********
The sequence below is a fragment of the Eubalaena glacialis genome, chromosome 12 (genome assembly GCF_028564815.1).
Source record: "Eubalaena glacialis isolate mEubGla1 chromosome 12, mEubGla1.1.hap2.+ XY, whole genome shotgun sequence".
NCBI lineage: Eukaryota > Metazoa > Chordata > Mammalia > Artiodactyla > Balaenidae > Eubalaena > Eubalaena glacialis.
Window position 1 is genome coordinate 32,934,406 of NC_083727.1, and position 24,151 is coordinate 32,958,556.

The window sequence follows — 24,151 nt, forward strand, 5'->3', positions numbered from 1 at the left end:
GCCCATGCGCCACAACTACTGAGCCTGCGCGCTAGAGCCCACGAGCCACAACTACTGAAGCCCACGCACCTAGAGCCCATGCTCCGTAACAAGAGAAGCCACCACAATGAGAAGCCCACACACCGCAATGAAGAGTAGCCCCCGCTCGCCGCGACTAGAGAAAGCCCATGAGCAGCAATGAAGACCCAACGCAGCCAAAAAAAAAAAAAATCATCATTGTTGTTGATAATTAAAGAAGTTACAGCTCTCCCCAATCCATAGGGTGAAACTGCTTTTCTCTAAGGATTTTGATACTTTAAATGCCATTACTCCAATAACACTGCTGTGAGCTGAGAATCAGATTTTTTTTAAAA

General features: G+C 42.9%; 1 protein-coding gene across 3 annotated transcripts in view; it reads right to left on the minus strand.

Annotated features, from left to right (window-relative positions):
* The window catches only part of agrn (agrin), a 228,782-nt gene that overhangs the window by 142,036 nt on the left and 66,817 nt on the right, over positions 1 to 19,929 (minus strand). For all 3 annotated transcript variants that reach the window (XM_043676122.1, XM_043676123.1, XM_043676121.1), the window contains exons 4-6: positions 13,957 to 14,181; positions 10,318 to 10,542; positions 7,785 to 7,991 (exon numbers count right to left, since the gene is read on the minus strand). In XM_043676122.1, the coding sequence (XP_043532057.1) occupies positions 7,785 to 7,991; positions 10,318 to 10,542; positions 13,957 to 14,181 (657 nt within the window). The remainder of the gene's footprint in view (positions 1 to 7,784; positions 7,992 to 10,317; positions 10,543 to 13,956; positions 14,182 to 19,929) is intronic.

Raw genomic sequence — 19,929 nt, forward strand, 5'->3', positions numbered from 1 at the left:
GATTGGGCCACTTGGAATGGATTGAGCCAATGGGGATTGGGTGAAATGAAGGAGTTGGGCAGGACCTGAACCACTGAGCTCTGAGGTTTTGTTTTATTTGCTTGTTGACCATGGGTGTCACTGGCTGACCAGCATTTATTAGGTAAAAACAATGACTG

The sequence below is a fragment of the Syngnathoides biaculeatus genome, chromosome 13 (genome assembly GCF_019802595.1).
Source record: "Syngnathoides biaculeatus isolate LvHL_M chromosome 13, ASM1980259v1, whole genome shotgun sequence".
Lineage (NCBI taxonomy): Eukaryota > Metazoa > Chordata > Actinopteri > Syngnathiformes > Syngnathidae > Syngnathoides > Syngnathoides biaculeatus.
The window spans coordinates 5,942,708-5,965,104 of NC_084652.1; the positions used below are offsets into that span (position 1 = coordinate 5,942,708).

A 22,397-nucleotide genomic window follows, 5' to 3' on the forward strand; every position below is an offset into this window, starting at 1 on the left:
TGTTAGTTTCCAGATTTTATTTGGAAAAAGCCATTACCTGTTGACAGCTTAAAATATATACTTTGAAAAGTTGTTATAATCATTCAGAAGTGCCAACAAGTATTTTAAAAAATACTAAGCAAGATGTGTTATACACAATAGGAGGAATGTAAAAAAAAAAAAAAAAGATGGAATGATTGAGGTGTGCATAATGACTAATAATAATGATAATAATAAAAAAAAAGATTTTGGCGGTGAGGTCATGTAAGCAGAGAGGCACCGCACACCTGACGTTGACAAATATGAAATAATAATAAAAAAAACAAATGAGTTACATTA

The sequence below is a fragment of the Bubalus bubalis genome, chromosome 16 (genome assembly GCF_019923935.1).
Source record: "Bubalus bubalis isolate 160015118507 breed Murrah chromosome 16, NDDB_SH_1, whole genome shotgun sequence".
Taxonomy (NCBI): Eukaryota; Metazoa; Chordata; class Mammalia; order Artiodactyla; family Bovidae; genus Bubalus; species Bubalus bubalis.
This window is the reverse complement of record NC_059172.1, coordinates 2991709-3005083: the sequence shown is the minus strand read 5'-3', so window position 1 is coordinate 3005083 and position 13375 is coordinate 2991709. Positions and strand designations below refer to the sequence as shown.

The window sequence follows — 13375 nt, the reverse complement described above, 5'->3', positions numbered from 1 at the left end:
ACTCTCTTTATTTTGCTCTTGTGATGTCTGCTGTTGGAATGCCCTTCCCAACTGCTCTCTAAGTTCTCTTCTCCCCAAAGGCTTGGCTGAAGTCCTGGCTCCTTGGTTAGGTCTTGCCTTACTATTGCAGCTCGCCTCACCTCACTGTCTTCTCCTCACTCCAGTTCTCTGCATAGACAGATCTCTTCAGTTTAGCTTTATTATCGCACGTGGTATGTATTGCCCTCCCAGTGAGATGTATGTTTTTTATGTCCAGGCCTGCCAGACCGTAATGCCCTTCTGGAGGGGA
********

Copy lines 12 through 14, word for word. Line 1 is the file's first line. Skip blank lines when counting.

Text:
The sequence below is a fragment of the Syngnathoides biaculeatus genome, chromosome 13 (genome assembly GCF_019802595.1).
Source record: "Syngnathoides biaculeatus isolate LvHL_M chromosome 13, ASM1980259v1, whole genome shotgun sequence".
Lineage (NCBI taxonomy): Eukaryota > Metazoa > Chordata > Actinopteri > Syngnathiformes > Syngnathidae > Syngnathoides > Syngnathoides biaculeatus.